The Beaver Brook Antimony Mine (BBAM) in central Newfoundland has suspended its operations and laid off the majority of its employees in the wake of a second wave of COVID-19. The company’s management stated that it is not financially feasible to operate the mine during the pandemic. It notes that the operation may be restarted once markets recover for antimony.
Antimony is the poster child of critical materials, appearing on almost every risk list ever published. Consumption of antimony can be segmented into non-metallurgical (mainly flame retardant) and metallurgical (mainly lead-acid battery) applications, where historical trends in consumption for both major applications have followed a downward trend related to substitution.
China is the world’s biggest mine producer of antimony, but supply is expected to fall below half of its 2010 peak over the 2020s. During the mid-2010s, China imported growing volumes of artisanal antimony feedstock from all over the world to try and replace declining domestic supply. Since 2018, however, artisanal antimony supply has completely fallen off. This is mainly because Chinese plants have managed to secure consistent feed from international sources, specifically in the form of by-product antimony from gold mines.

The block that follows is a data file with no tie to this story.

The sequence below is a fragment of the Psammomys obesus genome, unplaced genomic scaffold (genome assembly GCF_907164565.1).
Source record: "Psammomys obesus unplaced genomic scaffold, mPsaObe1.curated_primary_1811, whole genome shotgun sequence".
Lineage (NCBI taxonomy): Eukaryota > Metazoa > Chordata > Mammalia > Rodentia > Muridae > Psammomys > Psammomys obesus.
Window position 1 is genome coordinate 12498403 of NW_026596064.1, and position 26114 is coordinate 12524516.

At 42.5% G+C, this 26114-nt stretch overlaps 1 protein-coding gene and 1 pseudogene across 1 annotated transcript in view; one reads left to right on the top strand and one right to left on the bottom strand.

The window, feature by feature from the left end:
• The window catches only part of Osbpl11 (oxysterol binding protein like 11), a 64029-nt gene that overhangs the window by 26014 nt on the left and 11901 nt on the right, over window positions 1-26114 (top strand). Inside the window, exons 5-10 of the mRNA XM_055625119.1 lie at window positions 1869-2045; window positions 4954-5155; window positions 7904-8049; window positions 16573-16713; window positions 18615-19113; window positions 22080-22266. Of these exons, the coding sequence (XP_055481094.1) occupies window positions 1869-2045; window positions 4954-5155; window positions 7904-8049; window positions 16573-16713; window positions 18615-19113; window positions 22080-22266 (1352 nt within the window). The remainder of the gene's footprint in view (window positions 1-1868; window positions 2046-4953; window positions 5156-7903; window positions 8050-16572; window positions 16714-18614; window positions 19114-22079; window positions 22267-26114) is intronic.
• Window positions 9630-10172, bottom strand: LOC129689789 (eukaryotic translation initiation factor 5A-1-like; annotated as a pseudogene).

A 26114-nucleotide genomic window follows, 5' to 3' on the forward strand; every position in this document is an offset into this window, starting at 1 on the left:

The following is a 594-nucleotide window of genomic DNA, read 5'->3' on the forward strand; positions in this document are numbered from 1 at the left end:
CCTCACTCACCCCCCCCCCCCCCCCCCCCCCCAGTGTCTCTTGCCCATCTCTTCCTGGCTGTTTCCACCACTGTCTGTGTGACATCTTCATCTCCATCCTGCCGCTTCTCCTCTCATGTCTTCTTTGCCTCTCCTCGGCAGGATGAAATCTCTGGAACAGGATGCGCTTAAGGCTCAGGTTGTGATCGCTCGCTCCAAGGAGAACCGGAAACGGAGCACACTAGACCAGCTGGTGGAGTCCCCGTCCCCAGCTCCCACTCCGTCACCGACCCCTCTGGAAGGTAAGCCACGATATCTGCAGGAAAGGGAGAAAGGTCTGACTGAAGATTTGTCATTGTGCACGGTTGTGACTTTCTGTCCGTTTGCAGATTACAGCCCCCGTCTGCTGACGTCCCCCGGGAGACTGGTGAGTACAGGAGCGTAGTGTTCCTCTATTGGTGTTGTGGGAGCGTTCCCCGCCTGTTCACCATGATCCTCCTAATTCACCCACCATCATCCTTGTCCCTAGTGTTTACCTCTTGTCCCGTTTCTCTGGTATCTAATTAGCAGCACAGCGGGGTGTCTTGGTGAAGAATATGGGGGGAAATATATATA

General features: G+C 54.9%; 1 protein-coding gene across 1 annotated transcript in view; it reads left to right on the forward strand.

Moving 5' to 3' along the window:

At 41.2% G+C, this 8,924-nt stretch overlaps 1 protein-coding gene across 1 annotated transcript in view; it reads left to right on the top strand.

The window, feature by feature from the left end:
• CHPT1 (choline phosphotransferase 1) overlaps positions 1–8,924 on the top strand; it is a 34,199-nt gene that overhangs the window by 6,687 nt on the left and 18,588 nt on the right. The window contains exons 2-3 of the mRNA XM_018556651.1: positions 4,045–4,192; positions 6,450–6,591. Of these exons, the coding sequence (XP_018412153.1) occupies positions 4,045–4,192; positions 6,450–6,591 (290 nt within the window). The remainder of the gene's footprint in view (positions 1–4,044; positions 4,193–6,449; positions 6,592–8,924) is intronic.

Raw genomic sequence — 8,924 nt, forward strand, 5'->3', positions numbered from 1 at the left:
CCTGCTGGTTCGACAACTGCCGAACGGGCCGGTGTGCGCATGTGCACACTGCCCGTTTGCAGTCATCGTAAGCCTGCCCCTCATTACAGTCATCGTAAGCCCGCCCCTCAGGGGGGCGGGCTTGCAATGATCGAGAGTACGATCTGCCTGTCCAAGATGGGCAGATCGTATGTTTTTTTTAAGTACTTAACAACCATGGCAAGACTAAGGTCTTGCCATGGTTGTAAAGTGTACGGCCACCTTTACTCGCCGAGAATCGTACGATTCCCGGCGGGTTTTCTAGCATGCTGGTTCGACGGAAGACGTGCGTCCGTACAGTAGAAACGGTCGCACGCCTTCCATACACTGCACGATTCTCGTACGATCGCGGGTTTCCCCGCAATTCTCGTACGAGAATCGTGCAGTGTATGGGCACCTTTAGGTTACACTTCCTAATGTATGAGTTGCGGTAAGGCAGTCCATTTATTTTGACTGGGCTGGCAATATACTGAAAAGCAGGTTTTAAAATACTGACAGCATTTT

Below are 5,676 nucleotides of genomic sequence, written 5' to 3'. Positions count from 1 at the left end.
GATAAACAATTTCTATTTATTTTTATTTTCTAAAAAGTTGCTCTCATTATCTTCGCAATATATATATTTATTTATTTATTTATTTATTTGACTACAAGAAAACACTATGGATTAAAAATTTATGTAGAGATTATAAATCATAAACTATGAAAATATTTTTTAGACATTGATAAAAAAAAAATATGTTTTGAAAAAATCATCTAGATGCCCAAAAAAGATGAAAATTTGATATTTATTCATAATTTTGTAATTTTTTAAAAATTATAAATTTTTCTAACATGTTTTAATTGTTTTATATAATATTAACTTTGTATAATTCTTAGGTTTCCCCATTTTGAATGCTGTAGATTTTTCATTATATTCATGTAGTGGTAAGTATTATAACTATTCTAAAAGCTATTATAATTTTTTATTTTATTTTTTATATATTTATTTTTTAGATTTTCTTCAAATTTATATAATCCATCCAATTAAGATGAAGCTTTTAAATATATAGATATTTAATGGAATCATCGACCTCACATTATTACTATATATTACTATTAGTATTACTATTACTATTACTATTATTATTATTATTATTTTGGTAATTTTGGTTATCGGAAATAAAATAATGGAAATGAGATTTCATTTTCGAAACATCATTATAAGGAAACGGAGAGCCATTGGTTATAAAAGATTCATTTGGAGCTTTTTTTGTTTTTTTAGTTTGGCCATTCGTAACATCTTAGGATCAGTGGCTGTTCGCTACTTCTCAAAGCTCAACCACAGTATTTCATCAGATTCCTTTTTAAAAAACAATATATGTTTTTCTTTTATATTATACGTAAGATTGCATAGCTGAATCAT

The Beaver Brook Antimony Mine in Canada is owned by Chinese Hunan Nonferrous Metals (HNC), the largest antimony company in the world, itself a part of China Minmetals Nonferrous Metals. The mine was originally suspended in 2012 and reopened in Q1 2019. However, with growing supply from Russia to China, BBAM ore was exported to various non-China-based ingot producers in Vietnam, India and Oman. Oman has been the major destination in 2020, with the Oman Antimony Roaster owned by SPMP accounting for nearly all of the mine’s output. SPMP officially commissioned its plant in 2020 after several years of delays, with the main concern having been securing feed for its 20ktpy antimony ingot plant.
SPMP is targeting Western markets alongside growing ingot supply from Tajikistan, Vietnam and, more recently, Myanmar. It offers a non-Chinese alternative to consumers in Europe, the USA and Japan who import between 10ktpy and 15ktpy of Chinese ingot. The closure of BBAM cuts off a potential key supply of feed to the Oman roaster and may (unless SPMP sources alternative concentrates) have the effect of forcing customers to stick to Chinese refined material.
Roskill’s NEW Antimony: Outlook to 2030, 14th Edition report is out NOW and outlines the mine-to-market fundamentals and forecasts of the industry. For more information or to subscribe, click here.